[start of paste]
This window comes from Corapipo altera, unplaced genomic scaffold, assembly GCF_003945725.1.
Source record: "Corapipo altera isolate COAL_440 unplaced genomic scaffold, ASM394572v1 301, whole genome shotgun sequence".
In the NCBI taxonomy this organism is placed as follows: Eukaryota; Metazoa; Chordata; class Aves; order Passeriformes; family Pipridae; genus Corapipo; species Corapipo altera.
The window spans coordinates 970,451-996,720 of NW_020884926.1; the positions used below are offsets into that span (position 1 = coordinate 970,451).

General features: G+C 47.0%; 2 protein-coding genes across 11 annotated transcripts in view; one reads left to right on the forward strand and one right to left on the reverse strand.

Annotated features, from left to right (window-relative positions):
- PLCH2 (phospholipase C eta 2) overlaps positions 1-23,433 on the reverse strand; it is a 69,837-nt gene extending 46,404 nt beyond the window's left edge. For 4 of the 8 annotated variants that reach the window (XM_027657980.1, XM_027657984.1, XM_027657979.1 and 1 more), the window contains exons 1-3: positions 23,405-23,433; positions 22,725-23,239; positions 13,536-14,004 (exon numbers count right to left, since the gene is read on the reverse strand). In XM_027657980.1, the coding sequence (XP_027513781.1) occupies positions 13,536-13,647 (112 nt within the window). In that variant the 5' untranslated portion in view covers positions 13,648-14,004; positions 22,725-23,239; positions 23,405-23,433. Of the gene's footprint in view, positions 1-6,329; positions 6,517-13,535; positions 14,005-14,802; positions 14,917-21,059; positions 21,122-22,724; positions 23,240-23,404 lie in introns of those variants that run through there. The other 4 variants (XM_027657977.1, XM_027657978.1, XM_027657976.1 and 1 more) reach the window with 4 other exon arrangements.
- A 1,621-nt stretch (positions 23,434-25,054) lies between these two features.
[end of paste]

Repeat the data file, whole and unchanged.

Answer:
This window comes from Corapipo altera, unplaced genomic scaffold, assembly GCF_003945725.1.
Source record: "Corapipo altera isolate COAL_440 unplaced genomic scaffold, ASM394572v1 301, whole genome shotgun sequence".
In the NCBI taxonomy this organism is placed as follows: Eukaryota; Metazoa; Chordata; class Aves; order Passeriformes; family Pipridae; genus Corapipo; species Corapipo altera.
The window spans coordinates 970,451-996,720 of NW_020884926.1; the positions used below are offsets into that span (position 1 = coordinate 970,451).

General features: G+C 47.0%; 2 protein-coding genes across 11 annotated transcripts in view; one reads left to right on the forward strand and one right to left on the reverse strand.

Annotated features, from left to right (window-relative positions):
- PLCH2 (phospholipase C eta 2) overlaps positions 1-23,433 on the reverse strand; it is a 69,837-nt gene extending 46,404 nt beyond the window's left edge. For 4 of the 8 annotated variants that reach the window (XM_027657980.1, XM_027657984.1, XM_027657979.1 and 1 more), the window contains exons 1-3: positions 23,405-23,433; positions 22,725-23,239; positions 13,536-14,004 (exon numbers count right to left, since the gene is read on the reverse strand). In XM_027657980.1, the coding sequence (XP_027513781.1) occupies positions 13,536-13,647 (112 nt within the window). In that variant the 5' untranslated portion in view covers positions 13,648-14,004; positions 22,725-23,239; positions 23,405-23,433. Of the gene's footprint in view, positions 1-6,329; positions 6,517-13,535; positions 14,005-14,802; positions 14,917-21,059; positions 21,122-22,724; positions 23,240-23,404 lie in introns of those variants that run through there. The other 4 variants (XM_027657977.1, XM_027657978.1, XM_027657976.1 and 1 more) reach the window with 4 other exon arrangements.
- A 1,621-nt stretch (positions 23,434-25,054) lies between these two features.